Laurence recommends that children under ten never cross the street alone and offers these other safety guidelines to parents:
Bicycle riding is a favorite pastime of children. More than 28 million children ages five to 14 ride bicycles. Whether out of necessity or for fun, many of these children choose to ride their bikes to school. Unfortunately, bicycles are associated with more childhood injuries than any other consumer product except the automobile.
More than 288,900 ages 14 and under were treated in hospital emergency rooms for bicycle-related injuries in 2002. To keep children safe, Laurence offers these safety tips for parents of children riding bicycles to school:
Nearly seven million school-age children per year are regularly left home alone, according to a recent report from the Census Bureau. Every year, nearly 4.5 million children ages 14 and under are injured in the home. In 2001, more than 5,526 children died from unintentional injuries; an estimated 45 percent of these deaths occurred in and around the home.
The vast majority of unintentional injury-related deaths among children occur in the evening hours when children are most likely to be out of school and unsupervised.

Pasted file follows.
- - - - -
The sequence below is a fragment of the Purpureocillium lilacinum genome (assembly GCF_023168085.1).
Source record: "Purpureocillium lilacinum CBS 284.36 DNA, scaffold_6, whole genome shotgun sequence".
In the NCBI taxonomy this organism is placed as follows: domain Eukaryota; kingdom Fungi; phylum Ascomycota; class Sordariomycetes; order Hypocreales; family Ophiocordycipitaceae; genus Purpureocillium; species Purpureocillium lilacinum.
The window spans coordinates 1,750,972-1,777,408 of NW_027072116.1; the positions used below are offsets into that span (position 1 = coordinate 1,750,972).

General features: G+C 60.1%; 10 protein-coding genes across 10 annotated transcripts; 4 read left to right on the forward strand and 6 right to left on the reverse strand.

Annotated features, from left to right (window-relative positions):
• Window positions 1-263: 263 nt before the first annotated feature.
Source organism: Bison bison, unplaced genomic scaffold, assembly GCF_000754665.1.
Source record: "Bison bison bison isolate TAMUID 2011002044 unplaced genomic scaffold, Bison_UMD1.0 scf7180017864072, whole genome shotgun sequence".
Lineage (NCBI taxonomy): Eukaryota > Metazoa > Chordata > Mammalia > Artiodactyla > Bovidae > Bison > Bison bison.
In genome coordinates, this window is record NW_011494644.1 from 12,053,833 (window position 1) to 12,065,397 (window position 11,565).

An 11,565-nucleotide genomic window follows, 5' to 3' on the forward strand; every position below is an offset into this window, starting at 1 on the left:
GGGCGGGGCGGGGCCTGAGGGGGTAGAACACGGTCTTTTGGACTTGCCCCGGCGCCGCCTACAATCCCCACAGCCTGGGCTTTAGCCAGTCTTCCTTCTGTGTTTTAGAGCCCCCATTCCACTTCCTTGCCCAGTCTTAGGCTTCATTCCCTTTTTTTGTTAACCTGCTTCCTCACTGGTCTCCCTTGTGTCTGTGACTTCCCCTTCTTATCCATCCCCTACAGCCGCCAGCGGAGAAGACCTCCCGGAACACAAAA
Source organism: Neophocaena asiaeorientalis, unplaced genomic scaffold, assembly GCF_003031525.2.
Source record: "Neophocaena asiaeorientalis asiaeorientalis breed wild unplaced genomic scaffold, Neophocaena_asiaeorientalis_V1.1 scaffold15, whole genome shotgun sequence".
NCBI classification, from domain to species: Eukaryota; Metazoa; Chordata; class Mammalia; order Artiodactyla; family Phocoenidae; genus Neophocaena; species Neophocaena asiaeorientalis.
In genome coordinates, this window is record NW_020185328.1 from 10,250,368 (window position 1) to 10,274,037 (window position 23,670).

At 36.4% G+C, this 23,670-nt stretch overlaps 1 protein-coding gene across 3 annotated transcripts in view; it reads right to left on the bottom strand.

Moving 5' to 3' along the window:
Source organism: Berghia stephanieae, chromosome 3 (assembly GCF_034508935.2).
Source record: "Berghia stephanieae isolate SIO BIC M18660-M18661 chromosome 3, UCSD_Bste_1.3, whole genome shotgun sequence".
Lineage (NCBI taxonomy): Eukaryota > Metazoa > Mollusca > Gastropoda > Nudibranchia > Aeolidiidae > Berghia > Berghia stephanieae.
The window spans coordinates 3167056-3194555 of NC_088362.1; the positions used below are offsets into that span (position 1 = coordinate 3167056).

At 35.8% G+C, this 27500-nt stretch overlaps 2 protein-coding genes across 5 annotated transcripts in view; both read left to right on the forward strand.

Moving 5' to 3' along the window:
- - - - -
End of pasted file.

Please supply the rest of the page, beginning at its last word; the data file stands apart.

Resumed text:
“Parents need to consider the many factors when leaving a child home alone,” suggests Laurence. “Children mature at different rates, so it is crucial to evaluate your child’s individual development as well as physical capabilities.”
To ensure a child’s safety when staying at home alone, Laurence recommends parents follow these safety tips:
The decision to leave children unattended may be subject to state law. Area child protection services can provide information on state child abuse and neglect laws that address the age children can legally be left home alone. Laurence recommends that children are not left alone before the age of 12.
Cincinnati Children’s Hospital Medical Center is one of 10 children’s hospitals in the United States to make the Honor Roll in U.S. News and World Reports 2009-10 Americas Best Children’s Hospitals issue. It is #1 ranked for digestive disorders and is also highly ranked for its expertise in respiratory diseases, cancer, neonatal care, heart care, neurosurgery, diabetes, orthopedics, kidney disorders and urology. One of the three largest children’s hospitals in the U.S., Cincinnati Children’s is affiliated with the University of Cincinnati College of Medicine and is one of the top two recipients of pediatric research grants from the National Institutes of Health.
President Barack Obama in June 2009 cited Cincinnati Children’s as an island of excellence in health care. For its achievements in transforming health care, Cincinnati Children’s is one of six U.S. hospitals since 2002 to be awarded the American Hospital Association-McKesson Quest for Quality Prize for leadership and innovation in quality, safety and commitment to patient care. The hospital is a national and international referral center for complex cases. Additional information can be found at www.cincinnatichildrens.org.